To build a backup environment it is recommended to follow the 3-2-1 rule.
- Make 3 backups
- Make 2 backups on different media
- Make 1 backup in another location than the source data
To carry out the third tip, we very often think of the Cloud; it’s a great solution but the costs are still quite high if we need to move TB. If, on the other hand, we have to save some GB, the solution is attractive.
For companies that need to move TB of data, a solution can be backup to a remote location, for example connected with a vpn. The costs of saving the data will therefore be absorbed by the purchase costs of a fairly large NAS unit.
Let us try to detail such a solution.
Backup speed in vpn
The speed of the backup will be determined by the slowest internet connection speed between the 2 locations. Let’s suppose that the 2 offices are able to communicate at the speed of 300 Mb / s.
300 Mb / s = 300,000,000 b / s
300,000,000 b / s / 8 = 37,500,000 b / s = 37.5 MB / s
To move 1GB of data over a 300 Mb / s network, it will take 1,000 / 37.5 = 26.7 seconds
To move 1GB of data over a 100 Mb / s network, it will take 1,000 / 12.5 = 80 seconds
Backup software all have the ability to perform incremental backups but the first backup that is performed will inevitably be very long. So it needs to be planned carefully.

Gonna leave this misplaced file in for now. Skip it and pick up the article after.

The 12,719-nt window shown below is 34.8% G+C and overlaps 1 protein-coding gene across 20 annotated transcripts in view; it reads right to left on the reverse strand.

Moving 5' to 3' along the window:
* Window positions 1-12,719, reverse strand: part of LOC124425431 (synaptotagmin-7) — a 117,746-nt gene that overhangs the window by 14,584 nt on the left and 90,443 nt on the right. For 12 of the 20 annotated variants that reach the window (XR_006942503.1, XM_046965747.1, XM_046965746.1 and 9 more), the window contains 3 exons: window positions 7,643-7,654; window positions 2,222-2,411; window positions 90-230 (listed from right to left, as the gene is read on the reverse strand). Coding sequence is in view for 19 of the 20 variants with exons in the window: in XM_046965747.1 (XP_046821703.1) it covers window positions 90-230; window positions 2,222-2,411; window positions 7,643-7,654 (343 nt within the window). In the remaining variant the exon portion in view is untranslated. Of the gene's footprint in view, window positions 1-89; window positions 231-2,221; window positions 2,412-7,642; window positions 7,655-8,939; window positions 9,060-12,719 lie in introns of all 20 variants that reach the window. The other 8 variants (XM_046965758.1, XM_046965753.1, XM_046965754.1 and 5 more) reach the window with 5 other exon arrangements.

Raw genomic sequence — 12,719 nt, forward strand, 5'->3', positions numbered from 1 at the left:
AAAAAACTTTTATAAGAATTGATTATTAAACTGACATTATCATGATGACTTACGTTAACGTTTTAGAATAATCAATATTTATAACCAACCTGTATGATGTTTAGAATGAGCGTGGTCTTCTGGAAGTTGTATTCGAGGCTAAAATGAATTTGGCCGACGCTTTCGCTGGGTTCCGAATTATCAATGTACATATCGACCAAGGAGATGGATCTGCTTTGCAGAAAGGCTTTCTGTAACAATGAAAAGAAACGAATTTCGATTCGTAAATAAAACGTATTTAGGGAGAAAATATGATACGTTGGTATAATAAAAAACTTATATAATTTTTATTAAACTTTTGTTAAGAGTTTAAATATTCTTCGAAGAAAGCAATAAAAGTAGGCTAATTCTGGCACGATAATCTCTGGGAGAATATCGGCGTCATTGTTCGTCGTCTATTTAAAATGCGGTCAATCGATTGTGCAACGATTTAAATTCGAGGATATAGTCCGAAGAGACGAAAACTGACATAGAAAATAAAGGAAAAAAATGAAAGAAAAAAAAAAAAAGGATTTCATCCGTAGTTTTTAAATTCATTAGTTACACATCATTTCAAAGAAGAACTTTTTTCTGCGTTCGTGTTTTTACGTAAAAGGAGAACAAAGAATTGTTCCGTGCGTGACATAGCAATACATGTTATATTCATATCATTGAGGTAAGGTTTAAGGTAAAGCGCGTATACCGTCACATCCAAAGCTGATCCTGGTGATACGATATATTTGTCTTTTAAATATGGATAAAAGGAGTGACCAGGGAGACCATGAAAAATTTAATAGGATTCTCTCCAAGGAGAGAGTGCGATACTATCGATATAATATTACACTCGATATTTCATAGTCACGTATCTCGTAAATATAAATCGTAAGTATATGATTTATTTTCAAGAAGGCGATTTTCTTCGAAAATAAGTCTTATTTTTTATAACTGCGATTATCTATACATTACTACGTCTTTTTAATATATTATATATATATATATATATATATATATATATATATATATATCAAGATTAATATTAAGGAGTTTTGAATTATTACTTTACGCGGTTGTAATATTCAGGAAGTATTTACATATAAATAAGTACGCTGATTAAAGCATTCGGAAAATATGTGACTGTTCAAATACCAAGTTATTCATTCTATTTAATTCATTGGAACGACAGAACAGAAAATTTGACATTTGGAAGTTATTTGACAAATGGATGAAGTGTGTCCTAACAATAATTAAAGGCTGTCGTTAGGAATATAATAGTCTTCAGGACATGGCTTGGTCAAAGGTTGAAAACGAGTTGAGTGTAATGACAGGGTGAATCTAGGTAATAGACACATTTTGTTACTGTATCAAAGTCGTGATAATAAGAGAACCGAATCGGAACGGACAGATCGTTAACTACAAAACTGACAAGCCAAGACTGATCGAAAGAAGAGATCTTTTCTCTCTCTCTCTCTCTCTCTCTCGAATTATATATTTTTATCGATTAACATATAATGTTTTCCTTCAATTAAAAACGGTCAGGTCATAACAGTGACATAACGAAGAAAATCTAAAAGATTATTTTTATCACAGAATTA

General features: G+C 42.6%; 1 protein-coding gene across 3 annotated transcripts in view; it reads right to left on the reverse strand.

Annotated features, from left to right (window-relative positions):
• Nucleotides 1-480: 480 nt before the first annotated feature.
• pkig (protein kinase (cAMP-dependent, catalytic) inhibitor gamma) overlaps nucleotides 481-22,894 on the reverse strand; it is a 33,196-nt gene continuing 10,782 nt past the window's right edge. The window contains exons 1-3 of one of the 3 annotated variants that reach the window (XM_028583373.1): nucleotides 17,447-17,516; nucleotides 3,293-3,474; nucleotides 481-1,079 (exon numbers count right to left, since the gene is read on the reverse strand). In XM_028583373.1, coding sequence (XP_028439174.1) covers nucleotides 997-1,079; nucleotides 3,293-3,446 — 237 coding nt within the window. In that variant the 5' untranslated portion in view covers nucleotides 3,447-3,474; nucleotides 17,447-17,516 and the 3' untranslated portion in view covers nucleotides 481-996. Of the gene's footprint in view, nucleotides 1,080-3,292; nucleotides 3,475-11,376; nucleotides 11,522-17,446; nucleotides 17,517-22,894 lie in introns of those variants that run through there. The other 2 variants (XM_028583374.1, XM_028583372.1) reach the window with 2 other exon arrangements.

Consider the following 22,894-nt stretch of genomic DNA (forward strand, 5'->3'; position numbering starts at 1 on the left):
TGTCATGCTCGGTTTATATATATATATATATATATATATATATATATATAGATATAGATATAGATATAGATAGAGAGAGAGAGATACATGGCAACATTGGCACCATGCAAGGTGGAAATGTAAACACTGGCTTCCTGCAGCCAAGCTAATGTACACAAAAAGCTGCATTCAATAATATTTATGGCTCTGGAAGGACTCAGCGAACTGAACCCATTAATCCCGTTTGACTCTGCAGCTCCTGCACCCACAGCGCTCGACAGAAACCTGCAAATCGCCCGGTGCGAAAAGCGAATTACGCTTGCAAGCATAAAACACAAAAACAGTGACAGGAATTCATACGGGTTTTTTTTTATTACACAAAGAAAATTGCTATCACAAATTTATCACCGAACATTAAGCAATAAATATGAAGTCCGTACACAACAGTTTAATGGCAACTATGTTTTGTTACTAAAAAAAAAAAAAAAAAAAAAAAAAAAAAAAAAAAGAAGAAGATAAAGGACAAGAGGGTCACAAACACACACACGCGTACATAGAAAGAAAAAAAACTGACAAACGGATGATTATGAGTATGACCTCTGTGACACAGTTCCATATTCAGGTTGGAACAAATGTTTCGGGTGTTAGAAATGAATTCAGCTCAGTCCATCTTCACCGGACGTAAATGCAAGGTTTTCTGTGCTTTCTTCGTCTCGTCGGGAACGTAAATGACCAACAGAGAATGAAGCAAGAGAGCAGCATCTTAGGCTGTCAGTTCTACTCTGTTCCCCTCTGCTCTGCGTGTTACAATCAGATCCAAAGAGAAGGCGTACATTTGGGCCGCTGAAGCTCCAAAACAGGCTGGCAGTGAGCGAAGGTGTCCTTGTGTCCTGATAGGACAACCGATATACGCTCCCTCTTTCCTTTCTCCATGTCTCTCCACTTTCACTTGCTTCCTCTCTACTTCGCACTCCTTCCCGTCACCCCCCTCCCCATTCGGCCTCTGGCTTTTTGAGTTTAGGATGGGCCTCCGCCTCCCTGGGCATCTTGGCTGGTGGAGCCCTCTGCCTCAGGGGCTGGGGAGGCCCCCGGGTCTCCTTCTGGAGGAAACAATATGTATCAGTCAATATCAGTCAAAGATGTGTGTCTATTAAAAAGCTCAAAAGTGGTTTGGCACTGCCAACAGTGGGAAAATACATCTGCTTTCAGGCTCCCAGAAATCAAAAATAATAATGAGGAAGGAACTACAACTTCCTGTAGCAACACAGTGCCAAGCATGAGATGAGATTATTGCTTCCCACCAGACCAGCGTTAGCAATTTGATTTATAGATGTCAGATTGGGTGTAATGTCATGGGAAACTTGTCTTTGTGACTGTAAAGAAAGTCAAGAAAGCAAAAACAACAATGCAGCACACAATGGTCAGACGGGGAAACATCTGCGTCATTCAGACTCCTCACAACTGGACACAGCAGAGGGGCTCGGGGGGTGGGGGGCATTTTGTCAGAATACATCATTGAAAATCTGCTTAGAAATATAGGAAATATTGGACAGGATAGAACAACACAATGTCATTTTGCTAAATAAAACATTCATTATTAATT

If we want to move a 20GB virtual machine across a 300 Mb / s network, it will take about 27 minutes. It will take us 2 hours and 15 minutes for a 1TB virtual machine. The incremental backups of the various software on the market, in “normal” conditions of server activity, allow subsequent backups to arrive at times equal to 20% of the first backup.
Choice of Backup NAS
The source site data is stored on Nas at the destination site. It is clear that choosing a NAS equipped with a 10Gb / S ethernet card does not improve our remote backup since the transfer speed of the vpn is less than 1Gb / s.
Could the NAS disks further decrease the copy speed? To answer this, let’s take a look at a table that tries to give a value to the write speeds of the various disk systems. We took the data from the wikipedia site and then processed it.
(Type / RPM )
(64KB block, random)
(512KB block, random)
(large block, sequential)
|FC / 15 K||9.7 – 10.8||49.7 – 63.1||33,3||73.5 – 127.5||100,5|
|SAS / 15 K||11.2 – 12.3||58.9 – 68.9||37,8||91.5 – 126.3||108,9|
|FC / 10 K||8.3 – 9.2||40.9 – 53.1||27,9||58.1 – 107.2||82,65|
|SAS / 10 K||8.3 – 9.2||40.9 – 53.1||27,9||58.1 – 107.2||82,65|
|SAS/SATA / 7200||4.4 – 4.9||24.3 – 32.1||16,4||43.4 – 97.8||70,6|
|SATA / 5400||3.5||22.6||13,05||47,1 (estimate)|
Backup software normally writes disks sequentially, so numbers in hand, even a sata 5400 hard drive could be useful in our scenario. Buying hard drives above 7200 rpm, on the other hand, would not lead to an improvement.